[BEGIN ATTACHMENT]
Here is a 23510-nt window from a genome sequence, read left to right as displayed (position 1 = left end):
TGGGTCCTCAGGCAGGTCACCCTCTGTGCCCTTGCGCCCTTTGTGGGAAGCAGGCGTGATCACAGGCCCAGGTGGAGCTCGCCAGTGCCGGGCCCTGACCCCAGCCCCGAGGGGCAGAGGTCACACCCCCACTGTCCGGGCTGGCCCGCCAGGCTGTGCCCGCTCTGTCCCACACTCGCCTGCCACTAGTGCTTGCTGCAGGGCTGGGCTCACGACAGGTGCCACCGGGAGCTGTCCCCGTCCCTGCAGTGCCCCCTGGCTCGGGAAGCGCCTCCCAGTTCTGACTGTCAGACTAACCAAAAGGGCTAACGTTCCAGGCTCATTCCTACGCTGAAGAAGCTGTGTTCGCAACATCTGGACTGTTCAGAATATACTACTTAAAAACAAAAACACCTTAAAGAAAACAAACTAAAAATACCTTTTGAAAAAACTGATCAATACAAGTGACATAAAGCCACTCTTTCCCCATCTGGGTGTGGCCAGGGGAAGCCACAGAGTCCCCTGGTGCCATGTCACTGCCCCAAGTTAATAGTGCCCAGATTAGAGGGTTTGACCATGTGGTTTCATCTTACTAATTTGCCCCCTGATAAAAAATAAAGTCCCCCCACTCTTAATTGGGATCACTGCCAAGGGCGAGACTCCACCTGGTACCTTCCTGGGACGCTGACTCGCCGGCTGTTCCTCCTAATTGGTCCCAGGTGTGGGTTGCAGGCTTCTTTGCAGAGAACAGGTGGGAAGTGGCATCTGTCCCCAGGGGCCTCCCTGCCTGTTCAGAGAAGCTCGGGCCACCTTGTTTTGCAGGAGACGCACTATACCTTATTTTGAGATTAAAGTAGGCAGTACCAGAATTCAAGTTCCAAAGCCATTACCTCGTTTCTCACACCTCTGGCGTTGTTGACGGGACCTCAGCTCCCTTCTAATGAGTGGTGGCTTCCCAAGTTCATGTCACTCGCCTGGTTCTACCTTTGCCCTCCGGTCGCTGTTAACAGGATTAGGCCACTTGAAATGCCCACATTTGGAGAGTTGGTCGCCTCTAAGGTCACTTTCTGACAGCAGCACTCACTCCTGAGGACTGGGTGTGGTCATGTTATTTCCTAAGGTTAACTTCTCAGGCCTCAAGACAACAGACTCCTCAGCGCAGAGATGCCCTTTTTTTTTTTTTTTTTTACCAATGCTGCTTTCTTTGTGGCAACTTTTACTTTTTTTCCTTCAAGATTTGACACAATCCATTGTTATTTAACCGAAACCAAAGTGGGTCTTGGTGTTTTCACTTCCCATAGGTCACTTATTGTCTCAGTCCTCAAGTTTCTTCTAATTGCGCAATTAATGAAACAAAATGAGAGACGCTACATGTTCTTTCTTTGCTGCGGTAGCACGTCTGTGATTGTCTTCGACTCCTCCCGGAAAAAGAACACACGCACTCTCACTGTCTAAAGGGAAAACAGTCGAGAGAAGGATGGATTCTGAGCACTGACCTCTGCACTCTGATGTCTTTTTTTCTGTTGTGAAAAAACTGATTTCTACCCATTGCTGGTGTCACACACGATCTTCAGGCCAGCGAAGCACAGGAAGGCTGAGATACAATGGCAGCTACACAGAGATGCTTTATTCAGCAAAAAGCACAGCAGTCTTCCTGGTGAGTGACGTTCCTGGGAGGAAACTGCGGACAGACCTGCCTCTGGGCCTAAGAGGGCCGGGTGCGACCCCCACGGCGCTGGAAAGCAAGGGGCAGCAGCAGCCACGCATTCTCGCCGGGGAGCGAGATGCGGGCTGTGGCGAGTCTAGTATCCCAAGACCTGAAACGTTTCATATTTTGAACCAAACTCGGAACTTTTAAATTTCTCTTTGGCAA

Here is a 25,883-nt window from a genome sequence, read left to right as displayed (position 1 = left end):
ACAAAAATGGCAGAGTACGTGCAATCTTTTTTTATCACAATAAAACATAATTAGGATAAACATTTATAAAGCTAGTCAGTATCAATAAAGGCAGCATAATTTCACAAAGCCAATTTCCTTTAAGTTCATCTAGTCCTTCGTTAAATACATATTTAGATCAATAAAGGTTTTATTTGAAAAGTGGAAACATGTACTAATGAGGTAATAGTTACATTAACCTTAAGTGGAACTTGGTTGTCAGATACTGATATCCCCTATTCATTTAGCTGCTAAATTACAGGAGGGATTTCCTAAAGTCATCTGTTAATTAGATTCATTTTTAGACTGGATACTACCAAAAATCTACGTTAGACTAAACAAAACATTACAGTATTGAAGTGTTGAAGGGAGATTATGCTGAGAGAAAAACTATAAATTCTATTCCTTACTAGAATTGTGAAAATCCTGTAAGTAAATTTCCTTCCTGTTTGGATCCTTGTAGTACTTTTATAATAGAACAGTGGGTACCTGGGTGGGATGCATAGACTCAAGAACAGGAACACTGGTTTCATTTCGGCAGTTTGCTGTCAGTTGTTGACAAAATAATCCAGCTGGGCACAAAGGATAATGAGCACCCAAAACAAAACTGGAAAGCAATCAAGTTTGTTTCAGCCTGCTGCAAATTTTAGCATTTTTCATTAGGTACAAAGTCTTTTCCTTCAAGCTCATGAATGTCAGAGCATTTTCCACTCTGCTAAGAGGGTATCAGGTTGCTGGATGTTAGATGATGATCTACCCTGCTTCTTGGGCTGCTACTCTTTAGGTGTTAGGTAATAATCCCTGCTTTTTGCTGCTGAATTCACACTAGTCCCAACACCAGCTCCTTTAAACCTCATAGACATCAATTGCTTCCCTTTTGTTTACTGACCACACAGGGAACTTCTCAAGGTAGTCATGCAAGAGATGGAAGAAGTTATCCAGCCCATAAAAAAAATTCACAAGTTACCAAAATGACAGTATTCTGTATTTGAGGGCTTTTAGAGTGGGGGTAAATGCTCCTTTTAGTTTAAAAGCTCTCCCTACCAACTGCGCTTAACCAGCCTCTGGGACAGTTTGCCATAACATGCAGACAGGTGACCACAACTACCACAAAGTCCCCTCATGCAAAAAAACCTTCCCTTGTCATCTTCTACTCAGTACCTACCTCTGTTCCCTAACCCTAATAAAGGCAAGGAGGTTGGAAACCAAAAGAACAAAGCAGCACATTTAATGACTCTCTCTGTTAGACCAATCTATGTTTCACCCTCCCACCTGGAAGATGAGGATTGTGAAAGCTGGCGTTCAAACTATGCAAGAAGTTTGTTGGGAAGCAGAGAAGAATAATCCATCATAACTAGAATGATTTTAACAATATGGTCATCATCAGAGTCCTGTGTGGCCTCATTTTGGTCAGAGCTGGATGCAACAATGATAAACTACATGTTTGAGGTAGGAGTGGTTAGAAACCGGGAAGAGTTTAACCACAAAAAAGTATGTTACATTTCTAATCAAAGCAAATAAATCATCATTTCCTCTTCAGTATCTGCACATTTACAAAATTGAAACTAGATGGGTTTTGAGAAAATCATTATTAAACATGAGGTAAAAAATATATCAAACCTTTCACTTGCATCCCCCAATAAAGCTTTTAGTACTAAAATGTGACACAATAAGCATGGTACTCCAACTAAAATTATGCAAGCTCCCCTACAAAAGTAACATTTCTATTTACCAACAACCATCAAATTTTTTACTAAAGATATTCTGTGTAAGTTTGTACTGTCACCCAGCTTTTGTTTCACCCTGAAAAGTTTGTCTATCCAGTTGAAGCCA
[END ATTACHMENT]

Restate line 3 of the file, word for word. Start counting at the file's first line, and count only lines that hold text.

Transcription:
Here is a 25,883-nt window from a genome sequence, read left to right as displayed (position 1 = left end):